Sunday, 27 February 2011

Dinosaurs and Big Trees

Well, God.

What a few days it's been. We've been to London and we took the children to the Natural History Museum, which is a place that inspires awe immediately you clap eyes on it as you emerge into the drizzle from the Tube station.

A wonderful building full of wonderful things. It's just a shame that nowhere does it say that it's all by you - like in the National Gallery all the works are attributed with a little square of information underneath telling you something about the artist - in the Natural History Museum it should say somewhere, 'All exhibits courtesy of the the Maker of Heaven and Earth'.  That would put the cat among the pigeons, wouldn't it?


The high point of the day has to be when Katy got cross with the life size model of the Tyrannasaurus Rex in the dinosaur section of the museum.  T Rex. The King of the Dinosaurs. We'd been telling her all about the dinosaurs and saying that Barney the Dinosaur was based on the Tyrannosaurus Rex, and the last and most exciting part of the dinosaur exhibition was the life size moving model of the T Rex.  She could hardly contain herself; I genuinely think that she thought she was going to meet Barney, poor little love.  I think we over-sold it just a smidge.  This T Rex model was very big and very loud, and rather scary if you're small. Elizabeth shrank back, enjoying the thrill of being frightened as it swung it's head towards us, but not our Kate. Katy was cross that some jumped up Barney predecessor was trying to scare her and so, hands on hips, she roared back. And then, when it didn't stop, she roared louder. It was lovely.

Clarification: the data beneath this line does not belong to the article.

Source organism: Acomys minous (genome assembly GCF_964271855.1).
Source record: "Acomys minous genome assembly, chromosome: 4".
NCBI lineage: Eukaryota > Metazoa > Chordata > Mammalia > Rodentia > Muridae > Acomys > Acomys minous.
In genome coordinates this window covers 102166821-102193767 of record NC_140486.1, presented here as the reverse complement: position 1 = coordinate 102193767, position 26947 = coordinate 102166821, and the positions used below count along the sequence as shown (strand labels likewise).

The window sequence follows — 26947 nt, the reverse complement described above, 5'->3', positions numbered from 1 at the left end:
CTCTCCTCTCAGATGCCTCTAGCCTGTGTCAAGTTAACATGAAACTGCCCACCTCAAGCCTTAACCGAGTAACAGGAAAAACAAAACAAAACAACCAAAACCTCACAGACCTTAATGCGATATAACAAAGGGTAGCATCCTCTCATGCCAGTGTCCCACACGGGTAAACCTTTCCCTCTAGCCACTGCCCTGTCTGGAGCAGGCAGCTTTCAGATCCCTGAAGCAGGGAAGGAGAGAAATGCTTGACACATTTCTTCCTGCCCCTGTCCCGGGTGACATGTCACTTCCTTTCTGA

As she stalked off she decided with disgust that Barney wasn't a bit like that Tyrannosaurus Rex and she was glad. Who's to say they weren't purple, anyway?  It definitely said somewhere in all the information that we charged past that no-one has ever actually seen a dinosaur. Good point.

Were they? I'm not quite sure how I feel about the possibility that Barney the Dinosaur is an accurate representation of the Tyrannosaurus Rex. Your sense of humour, again? 

I don't know if it's just that I'm not intellectual enough (a distinct possibility), but the creation/evolution discussion doesn't really matter much to me.  It certainly isn't something that affects my faith in any way. Maybe I should be engaging more with it; keen to defend you when others are keen to discredit you? But the thing is, it proves nothing to me if someone gives me a bucketload of evidence in favour of a primordial soup or something - I don't know how you chose to bring about the world and everything in it; you Just Did. Likewise, it doesn't worry me that people point to the dinosaurs as proof that the world is much older than other people say. You're older than the dinosaurs, aren't you?  You were here at the beginning, and in the middle, and you'll be the last one standing at the end, won't you?

They were amazing creatures, though, weren't they?  What were you thinking when you made a dinosaur, Lord?  What do you think of the scientists' ideas and conclusions about them?  Does it make you sad that we don't understand and we try to explain things every which way but the way that points to you?